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The Holidays are the Perfect Time to Protect Aging Family Members from Financial Exploitation

Posted on November 15th, 2022

Our Lake Norman attorneys at Daly Mills Estate Planning know that most North Carolina families are reuniting this holiday season, after two years of paused events thanks to COVID-19. Holiday dinners, parties, and other celebrations with friends and family are the perfect time to take a sharp look at your elders — and how their health, well-being, and finances are faring.

This is especially true for their finances. Why? Because the holidays are an opportune time for those who have a different plan to act.

Elder financial abuse around the holidays increases for multiple reasons. First, holidays allow scammers — including both those known and unknown to the victims — to capitalize on the generosity of elders.

Older adults are particularly vulnerable to financial abuse during the holidays by family members and/or caregivers who exaggerate their financial shortcomings, and how they will impact their ability to provide a true holiday experience for their families.

Other circumstances might be due to the increase in the frequency of visitors in and out of their homes, money flowing more freely, and distractions that take them out of their normal routines.

Aging relatives may also fall victim to frauds and scams perpetrated by people they do not know, posing as representatives for charities.

No matter who may be behind the deceit and emotional manipulation of the elder, the reality is, up to five million older Americans are financially abused every year, and the annual loss by victims of financial abuse is estimated to be at least $36.5 billion, according to the National Coalition on Aging.

Here are a few ways you can help identify elder financial abuse and put a stop to it.

What are the Most Common Signs of Elder Financial Abuse in North Carolina?

The U.S. Department of Justice understands the gravity of elder financial abuse in North Carolina and throughout the rest of the country, and has provided tips for identifying when someone you love may be at risk.

They include:

  • Abrupt changes in a will or other financial documents.
  • Fraudulent signatures on financial documents.
  • Substandard care or bills left unpaid despite the availability of adequate financial resources.
  • Sudden appearance of previously uninvolved relatives.
  • The inclusion of additional names on an older adult’s ATM or credit cards.
  • The provision of unnecessary services.
  • Unexplained disappearance of valuable possessions.
  • Unexplained sudden transfer of assets to a family member or someone outside the family.
  • Unusual or sudden changes in spending patterns, bank accounts and banking practices — like unexplained cash withdrawals.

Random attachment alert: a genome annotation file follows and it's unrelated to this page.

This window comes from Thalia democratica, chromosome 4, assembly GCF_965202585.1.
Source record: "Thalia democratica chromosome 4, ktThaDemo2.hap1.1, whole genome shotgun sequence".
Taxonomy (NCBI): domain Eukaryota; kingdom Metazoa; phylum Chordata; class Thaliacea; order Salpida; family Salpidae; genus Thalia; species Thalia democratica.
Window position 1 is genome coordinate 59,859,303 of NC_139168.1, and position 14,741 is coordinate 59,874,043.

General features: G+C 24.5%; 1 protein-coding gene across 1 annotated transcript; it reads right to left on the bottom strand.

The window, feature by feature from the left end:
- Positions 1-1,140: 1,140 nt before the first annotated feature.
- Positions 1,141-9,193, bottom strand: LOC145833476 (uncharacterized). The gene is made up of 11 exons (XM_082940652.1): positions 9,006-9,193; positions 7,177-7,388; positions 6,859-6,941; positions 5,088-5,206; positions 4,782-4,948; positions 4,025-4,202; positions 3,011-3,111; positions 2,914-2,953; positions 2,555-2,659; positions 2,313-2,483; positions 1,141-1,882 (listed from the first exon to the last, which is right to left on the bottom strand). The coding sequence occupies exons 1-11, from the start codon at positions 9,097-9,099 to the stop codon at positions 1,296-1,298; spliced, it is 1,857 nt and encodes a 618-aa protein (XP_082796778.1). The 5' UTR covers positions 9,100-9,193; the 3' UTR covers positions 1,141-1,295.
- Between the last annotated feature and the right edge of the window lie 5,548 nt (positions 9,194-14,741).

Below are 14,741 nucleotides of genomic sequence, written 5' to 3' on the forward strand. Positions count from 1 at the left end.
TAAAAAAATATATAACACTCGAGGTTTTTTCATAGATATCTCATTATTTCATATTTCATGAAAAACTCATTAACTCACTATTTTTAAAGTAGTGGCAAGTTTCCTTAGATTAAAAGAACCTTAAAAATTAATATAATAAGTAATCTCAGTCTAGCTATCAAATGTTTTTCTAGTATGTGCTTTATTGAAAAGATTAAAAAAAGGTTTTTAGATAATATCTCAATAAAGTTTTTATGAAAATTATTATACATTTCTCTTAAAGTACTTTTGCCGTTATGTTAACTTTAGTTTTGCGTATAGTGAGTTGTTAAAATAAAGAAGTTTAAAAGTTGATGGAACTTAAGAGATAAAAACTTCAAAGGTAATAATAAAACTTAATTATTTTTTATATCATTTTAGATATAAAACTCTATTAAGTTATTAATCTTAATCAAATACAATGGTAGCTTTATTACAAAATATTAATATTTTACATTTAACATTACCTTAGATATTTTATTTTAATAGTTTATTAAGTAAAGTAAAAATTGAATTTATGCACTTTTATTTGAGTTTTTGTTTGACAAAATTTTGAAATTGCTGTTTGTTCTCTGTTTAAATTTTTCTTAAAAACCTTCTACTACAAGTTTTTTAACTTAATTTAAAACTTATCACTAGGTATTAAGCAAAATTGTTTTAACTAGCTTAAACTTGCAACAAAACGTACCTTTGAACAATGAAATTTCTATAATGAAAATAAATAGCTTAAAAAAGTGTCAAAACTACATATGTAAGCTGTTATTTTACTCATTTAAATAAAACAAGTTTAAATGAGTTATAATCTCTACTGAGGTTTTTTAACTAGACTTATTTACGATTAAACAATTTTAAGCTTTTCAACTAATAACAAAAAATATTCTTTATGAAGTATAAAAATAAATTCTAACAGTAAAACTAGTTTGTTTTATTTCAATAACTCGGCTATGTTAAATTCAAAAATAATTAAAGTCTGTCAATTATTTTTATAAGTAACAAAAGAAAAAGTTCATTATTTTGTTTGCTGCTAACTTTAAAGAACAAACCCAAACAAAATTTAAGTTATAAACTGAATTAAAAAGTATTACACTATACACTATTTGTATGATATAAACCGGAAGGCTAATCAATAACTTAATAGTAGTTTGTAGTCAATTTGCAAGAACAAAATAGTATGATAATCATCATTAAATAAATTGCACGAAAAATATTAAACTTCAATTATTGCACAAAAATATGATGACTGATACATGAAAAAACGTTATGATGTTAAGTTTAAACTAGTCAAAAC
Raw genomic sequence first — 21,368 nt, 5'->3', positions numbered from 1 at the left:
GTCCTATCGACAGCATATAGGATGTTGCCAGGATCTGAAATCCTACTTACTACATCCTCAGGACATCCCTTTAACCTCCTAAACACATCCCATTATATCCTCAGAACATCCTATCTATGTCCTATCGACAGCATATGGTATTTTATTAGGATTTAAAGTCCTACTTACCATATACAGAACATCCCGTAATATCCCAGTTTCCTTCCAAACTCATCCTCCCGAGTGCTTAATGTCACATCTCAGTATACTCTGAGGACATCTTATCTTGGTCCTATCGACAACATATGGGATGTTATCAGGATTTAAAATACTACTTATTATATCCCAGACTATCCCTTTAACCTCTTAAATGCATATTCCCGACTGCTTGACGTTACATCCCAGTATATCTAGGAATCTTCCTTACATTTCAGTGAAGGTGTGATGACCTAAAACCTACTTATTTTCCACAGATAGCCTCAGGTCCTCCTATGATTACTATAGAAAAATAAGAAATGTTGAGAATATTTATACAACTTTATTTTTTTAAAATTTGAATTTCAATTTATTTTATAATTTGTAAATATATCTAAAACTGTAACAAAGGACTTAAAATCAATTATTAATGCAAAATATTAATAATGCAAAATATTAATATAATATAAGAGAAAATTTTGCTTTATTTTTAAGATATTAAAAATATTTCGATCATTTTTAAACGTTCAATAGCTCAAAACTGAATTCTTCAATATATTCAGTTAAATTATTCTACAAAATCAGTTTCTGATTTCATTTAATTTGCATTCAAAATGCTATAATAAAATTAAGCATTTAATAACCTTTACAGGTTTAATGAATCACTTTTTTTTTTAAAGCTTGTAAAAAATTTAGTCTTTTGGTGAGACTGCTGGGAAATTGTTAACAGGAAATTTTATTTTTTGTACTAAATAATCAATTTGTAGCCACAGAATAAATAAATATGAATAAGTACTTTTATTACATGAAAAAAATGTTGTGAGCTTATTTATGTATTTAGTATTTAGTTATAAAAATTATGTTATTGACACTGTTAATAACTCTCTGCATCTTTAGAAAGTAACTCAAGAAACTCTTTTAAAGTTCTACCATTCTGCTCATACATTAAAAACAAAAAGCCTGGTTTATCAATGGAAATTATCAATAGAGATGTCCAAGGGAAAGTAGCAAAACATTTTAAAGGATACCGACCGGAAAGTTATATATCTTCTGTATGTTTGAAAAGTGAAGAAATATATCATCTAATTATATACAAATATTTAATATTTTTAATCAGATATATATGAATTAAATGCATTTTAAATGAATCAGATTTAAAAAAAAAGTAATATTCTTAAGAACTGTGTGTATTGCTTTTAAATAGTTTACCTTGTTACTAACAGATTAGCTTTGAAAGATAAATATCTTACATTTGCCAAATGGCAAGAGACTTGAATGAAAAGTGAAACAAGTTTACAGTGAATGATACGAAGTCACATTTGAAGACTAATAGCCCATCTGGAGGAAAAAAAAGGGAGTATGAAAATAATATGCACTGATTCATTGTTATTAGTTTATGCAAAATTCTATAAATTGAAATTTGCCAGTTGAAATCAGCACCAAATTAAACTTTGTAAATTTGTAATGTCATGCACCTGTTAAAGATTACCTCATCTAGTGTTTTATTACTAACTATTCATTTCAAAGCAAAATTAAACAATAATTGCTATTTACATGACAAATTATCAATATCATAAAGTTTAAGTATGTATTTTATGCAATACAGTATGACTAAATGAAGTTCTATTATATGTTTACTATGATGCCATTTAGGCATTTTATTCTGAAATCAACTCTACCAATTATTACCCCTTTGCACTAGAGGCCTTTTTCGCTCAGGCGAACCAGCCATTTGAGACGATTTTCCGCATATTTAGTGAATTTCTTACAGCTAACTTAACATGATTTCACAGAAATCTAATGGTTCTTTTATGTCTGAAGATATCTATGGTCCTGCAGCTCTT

If you believe something is amiss in your elder relative’s finances, ask him or her about it in private. Although the holidays are a time of gathering, making unfounded — even when your suspicions may be true — accusations in a group setting may only drive a wedge between you and your elder. This is especially true if you are not there to see the day-to-day activities. Speak with your relative and investigate any potential avenues of abuse, then seek help from an attorney to learn about your legal rights and options to put a stop to the abusive behavior.

How Can I Help My Elder Avoid Being a Victim of Financial Abuse?

One of the best ways to help prevent elder financial abuse is to have your loved one designate a financial power of attorney with the help of an experienced Elder Law attorney. Depending on your family dynamics, it may be smart to choose two people who can share the responsibility and hold each other accountable.

This requires a hands-on approach. Review your elder loved one’s expenses regularly and cancel any unnecessary expenditures that are being automatically deducted from their accounts.

Review their Will or Trust to ensure no predatory changes were made while no one was watching and ensure your loved one understands the decisions they have made.

Explain in clear terms that they are not to give any personal information to other family members or strangers, whether it is in person or over the phone. If they are being asked for money, instruct them to send the person requesting the funds in the financial power of attorney’s direction.

Next, ensure their financial institutions have a trusted contact name and number on file, so they can immediately reach out if they believe there is questionable activity on any of their accounts. This will typically be the financial power of attorney, but if they cannot get ahold of one person, having a second line of defense is important.

While you are establishing safeguards, lean on technology for help. Keeping an eye on your loved one’s accounts online can help identify any changes in spending behaviors, which is usually the first sign of elder financial abuse. You can also sign your loved one up for identity theft protection, should their important personal details fall into the wrong hands.

Finally, be sure you know and trust your loved one’s caregivers and stay in touch with their activities. We know it is easy to allow a caregiver to take the lead in caring for your loved ones. But staying personally involved — and not just reviewing their finances on holidays — will help you stay ahead of any fraudulent behaviors, so you know they are financially protected.

Contact Our Skilled Lake Norman Estate Planning Attorneys for Help

To learn more about how we can help you outline your loved one’s assets, establish financial powers of attorney, or design a will or trust that fits their unique needs, call us at (704) 286-8437 to schedule an initial consultation with our estate planning attorneys in Lake Norman, North Carolina today. Contact Our Mooresville estate planning lawyers for more legal help.